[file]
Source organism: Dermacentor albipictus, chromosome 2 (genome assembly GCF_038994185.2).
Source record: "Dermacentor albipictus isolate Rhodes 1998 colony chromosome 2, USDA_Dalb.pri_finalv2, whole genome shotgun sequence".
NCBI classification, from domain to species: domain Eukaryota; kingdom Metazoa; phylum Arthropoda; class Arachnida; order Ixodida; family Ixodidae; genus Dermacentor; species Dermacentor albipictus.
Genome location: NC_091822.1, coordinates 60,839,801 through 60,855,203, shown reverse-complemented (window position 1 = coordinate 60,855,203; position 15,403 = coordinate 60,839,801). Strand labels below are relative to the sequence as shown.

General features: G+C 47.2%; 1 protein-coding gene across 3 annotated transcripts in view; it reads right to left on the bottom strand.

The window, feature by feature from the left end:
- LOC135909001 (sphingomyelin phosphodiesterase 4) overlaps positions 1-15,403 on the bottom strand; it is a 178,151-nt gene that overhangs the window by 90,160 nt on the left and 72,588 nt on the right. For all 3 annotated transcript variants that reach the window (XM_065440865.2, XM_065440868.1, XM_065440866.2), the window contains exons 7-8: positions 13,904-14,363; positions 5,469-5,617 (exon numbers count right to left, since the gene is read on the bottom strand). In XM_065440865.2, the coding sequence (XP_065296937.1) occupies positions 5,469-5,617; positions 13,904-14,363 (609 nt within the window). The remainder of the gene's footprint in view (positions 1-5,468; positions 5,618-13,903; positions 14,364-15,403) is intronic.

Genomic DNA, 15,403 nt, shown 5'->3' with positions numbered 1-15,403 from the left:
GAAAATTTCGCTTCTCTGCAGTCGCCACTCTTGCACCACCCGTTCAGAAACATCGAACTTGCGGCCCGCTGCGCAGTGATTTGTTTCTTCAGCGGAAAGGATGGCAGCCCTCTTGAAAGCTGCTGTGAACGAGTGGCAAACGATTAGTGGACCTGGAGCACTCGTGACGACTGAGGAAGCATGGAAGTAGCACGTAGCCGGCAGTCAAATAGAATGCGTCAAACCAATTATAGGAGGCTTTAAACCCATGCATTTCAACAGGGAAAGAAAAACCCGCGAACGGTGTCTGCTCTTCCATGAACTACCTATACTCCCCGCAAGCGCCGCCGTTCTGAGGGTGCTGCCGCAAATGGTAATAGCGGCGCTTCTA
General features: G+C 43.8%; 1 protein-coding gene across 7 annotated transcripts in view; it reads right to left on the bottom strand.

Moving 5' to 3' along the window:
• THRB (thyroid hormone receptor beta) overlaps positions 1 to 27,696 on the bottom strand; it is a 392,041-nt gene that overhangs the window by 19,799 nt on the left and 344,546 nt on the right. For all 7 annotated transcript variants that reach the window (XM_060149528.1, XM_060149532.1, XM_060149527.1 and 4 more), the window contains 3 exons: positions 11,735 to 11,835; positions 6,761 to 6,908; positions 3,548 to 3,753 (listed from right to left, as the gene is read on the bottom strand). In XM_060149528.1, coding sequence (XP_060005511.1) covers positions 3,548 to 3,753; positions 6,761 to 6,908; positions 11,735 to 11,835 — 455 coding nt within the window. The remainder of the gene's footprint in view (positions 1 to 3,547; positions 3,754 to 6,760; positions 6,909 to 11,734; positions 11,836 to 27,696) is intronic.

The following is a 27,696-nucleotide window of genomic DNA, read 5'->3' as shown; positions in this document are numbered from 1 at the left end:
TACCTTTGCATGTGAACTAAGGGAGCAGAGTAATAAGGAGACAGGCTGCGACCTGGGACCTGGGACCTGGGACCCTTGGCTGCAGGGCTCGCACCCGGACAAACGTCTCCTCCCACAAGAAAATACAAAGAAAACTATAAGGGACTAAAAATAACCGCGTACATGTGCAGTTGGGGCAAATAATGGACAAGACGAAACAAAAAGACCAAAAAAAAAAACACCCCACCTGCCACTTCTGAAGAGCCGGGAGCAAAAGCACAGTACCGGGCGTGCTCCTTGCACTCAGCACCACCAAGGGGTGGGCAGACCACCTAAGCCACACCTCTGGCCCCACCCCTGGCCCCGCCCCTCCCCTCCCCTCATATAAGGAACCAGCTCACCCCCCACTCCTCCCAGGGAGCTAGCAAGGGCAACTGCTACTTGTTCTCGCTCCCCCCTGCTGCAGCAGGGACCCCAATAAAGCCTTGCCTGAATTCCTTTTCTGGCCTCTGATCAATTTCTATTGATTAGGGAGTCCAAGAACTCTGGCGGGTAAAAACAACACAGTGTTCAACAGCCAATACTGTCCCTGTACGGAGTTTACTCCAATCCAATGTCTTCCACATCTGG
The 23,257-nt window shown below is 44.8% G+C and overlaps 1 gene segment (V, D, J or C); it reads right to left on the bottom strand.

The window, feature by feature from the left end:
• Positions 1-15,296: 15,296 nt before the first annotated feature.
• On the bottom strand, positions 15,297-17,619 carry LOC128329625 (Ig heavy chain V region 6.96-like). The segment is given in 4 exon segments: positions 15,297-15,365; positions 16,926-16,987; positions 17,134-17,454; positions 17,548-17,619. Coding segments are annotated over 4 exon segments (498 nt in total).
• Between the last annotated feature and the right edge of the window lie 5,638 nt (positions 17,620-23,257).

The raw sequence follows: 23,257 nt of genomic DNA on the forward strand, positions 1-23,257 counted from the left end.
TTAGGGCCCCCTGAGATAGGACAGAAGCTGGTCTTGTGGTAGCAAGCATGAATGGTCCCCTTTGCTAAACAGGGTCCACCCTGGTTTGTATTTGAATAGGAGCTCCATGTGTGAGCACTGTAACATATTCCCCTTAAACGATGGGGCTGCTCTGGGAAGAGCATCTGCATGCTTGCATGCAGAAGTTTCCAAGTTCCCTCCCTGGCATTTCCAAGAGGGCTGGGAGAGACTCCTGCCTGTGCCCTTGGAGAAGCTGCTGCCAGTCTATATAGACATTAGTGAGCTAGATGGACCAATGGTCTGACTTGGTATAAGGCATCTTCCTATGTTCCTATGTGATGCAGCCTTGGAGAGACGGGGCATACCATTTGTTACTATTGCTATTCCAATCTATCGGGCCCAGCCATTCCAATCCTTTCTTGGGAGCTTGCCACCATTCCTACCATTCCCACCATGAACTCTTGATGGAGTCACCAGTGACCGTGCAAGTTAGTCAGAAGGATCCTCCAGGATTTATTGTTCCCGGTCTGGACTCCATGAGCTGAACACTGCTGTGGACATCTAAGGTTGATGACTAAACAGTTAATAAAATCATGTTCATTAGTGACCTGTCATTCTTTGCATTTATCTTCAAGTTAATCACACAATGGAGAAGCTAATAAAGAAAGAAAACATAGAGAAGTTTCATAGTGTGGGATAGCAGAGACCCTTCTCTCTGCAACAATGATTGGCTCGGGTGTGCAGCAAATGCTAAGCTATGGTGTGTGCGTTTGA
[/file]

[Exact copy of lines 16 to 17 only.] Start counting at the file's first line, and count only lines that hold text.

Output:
The window, feature by feature from the left end:
• Positions 1-15,296: 15,296 nt before the first annotated feature.